Baker Academic

Monday, March 2, 2015

“Finding Jesus” on CNN—Chris Keith

As something of a junky for Jesus documentaries, I was excited to be able to watch the first episode of CNN's "Finding Jesus" over lunch today.  The full episode is available online here.  It focuses on the phenomenon that is the Shroud of Turin but contains quite a bit of interaction with the Gospel texts.  Mark Goodacre, Candida Moss, Michael Peppard, Ben Witherington, and others make appearances.

13 comments:

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    1. I haven't used it as such, if that's what you're asking.

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  2. Excellent! I still hadn't figured out how to connect to these episodes on the "Son of Man - Son of God". Thanks for the link!

    The developing Far Eastern concept of "sanjiang", meaning three rivers, provides intriguing symbolism when promoted as the three essential paths to Heaven:

    1. Via the Son of Man (his teachings and guidance).
    2. Via men of religion (those who know God).
    3. Via men who know not God*.

    * Even this path is effective when we learn valuable lessons.

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    1. Yes, right, well, thanks for that Anonymous.

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  3. If confirming the Shroud of Turin, the Urantia revelation hints that the Shroud may be the first linen sheet used to wrap Jesus' body - not the sheet from Joseph's tomb:

    In Episode 1 of "Finding Jesus", the Shroud of Turin is the primary focus.

    While the Urantia Book's paragraph 190:1.2 (see below) describes the final disposal of the grave cloths ("over a near-by cliff"), these following quotes state that saturated bandages - not a single cloth - were directly next to Jesus' body. And, apparently, two different sheets are mentioned in the UB paragraphs; the linen sheet (over the bandages) which wrapped Jesus' body has been the focus for the Shroud of Turin mystery:

    "Joseph and Nicodemus had brought with them large quantities of myrrh and aloes, and they now wrapped the body with bandages saturated with these solutions. When the embalming was completed, they tied a napkin about the face, wrapped the body in a linen sheet, and reverently placed it on a shelf in the tomb." (188:1.4)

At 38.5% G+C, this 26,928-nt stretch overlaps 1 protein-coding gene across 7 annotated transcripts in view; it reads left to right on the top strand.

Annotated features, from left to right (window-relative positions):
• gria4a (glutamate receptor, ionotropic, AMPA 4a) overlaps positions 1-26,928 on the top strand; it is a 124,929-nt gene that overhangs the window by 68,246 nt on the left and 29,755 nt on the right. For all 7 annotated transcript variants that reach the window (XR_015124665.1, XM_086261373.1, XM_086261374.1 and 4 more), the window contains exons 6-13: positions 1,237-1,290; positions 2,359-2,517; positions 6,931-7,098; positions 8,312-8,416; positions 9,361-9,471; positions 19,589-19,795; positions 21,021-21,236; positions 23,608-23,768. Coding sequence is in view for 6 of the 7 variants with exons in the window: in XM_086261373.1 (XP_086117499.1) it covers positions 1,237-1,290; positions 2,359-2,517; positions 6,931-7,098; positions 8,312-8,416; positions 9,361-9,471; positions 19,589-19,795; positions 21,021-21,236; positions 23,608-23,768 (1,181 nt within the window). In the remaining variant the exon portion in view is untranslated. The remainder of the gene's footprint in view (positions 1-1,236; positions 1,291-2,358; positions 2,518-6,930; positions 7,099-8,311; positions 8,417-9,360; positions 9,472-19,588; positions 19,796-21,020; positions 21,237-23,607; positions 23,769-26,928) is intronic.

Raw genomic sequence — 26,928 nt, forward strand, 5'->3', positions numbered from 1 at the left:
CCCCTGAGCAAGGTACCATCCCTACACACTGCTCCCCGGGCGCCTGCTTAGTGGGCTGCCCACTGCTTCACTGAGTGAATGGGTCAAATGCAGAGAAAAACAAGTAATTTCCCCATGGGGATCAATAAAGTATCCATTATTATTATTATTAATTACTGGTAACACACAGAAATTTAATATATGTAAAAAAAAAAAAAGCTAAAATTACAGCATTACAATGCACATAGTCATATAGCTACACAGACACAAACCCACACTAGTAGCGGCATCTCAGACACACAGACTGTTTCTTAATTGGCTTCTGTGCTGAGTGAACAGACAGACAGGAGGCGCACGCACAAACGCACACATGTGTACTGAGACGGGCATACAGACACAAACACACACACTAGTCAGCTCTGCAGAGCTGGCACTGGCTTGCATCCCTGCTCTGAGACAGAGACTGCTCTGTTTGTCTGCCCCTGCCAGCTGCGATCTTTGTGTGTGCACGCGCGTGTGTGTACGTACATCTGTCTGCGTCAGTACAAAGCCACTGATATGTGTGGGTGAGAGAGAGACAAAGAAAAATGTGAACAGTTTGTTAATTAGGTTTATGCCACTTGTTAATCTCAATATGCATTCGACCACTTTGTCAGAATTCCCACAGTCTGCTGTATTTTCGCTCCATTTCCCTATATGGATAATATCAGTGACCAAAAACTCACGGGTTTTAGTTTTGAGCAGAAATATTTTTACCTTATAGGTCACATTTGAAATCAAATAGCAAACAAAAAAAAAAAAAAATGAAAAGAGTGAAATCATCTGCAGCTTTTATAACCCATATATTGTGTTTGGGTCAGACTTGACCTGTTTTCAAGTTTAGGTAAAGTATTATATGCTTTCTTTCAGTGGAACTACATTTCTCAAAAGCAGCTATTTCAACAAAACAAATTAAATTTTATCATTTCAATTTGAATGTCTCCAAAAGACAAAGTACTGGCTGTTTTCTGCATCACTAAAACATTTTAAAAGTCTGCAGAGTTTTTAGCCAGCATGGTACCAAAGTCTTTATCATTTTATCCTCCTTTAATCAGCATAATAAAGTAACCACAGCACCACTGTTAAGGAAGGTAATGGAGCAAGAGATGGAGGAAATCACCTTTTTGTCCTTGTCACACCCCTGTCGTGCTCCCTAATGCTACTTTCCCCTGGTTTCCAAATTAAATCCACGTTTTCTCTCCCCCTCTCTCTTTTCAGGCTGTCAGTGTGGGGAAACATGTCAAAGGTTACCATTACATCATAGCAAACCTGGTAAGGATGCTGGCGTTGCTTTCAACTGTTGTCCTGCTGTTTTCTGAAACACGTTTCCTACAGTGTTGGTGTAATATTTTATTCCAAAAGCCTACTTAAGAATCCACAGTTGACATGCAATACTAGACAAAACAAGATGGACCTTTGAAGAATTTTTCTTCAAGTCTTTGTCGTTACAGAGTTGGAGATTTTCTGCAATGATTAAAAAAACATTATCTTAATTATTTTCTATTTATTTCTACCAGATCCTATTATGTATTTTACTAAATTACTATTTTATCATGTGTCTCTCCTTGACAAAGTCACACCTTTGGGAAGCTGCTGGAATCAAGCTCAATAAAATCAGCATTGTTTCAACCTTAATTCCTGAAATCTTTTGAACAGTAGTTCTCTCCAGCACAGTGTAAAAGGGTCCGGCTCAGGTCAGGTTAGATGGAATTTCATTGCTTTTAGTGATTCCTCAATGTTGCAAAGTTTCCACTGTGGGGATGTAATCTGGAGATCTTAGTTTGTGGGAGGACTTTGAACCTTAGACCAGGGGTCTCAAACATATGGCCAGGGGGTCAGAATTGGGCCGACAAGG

"In the recess of stone where they had laid Jesus, Mary saw only the folded napkin where his head had rested and the bandages wherewith he had been wrapped lying intact and as they had rested on the stone before the celestial hosts removed the body. The covering sheet lay at the foot of the burial niche." (189.4.6)

    "for the high priest sent the captain of the temple guards to the tomb at half past seven o’clock to remove the grave cloths. The captain wrapped them all up in the linen sheet and threw them over a near-by cliff." (190:1.2)


    Thus, the image on the Shroud of Turin would have to reflect this ceremonial wrapping - it does not; the Shroud's image displays direct contact with a body (if this is what created the image). Seemingly, the Shroud is not authentic.

    However ... there's an intriguing possibility that a different linen sheet (see quote below) is the Shroud of Turin. For this bloodied linen sheet would not have been used in the ceremonial wrapping of Jesus' body at Joseph's tomb. What happened to this first sheet used to wrap Jesus?